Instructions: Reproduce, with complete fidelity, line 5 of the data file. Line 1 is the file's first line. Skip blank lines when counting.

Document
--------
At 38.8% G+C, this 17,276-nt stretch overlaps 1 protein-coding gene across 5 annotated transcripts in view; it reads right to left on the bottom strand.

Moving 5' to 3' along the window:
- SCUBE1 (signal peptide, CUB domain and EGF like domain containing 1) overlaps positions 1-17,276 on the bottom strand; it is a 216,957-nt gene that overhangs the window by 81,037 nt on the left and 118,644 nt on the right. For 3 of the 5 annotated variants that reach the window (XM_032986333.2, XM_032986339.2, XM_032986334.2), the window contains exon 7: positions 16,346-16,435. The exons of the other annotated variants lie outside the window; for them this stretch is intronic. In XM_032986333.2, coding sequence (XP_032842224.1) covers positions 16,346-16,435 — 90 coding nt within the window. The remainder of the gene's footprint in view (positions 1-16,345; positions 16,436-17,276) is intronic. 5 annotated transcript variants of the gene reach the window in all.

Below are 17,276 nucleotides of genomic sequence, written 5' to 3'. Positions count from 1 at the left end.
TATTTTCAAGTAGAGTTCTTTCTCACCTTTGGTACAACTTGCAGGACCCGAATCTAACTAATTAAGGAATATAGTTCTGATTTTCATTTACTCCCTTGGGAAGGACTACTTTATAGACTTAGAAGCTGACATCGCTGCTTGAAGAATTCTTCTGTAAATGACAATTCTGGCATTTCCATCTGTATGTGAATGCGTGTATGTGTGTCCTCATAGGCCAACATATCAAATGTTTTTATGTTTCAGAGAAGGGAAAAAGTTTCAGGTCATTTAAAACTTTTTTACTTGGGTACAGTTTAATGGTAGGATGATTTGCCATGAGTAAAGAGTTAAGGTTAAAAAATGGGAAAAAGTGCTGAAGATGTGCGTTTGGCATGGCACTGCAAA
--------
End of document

TATTTTCAAGTAGAGTTCTTTCTCACCTTTGGTACAACTTGCAGGACCCGAATCTAACTAATTAAGGAATATAGTTCTGATTTTCATTTACTCCCTTGGGAAGGACTACTTTATAGACTTAGAAGCTGACATCGCTGCTTGAAGAATTCTTCTGTAAATGACAATTCTGGCATTTCCATCTGTATGTGAATGCGTGTATGTGTGTCCTCATAGGCCAACATATCAAATGTTTTTATGTTTCAGAGAAGGGAAAAAGTTTCAGGTCATTTAAAACTTTTTTACTTGGGTACAGTTTAATGGTAGGATGATTTGCCATGAGTAAAGAGTTAAGGTTAAAAAATGGGAAAAAGTGCTGAAGATGTGCGTTTGGCATGGCACTGCAAA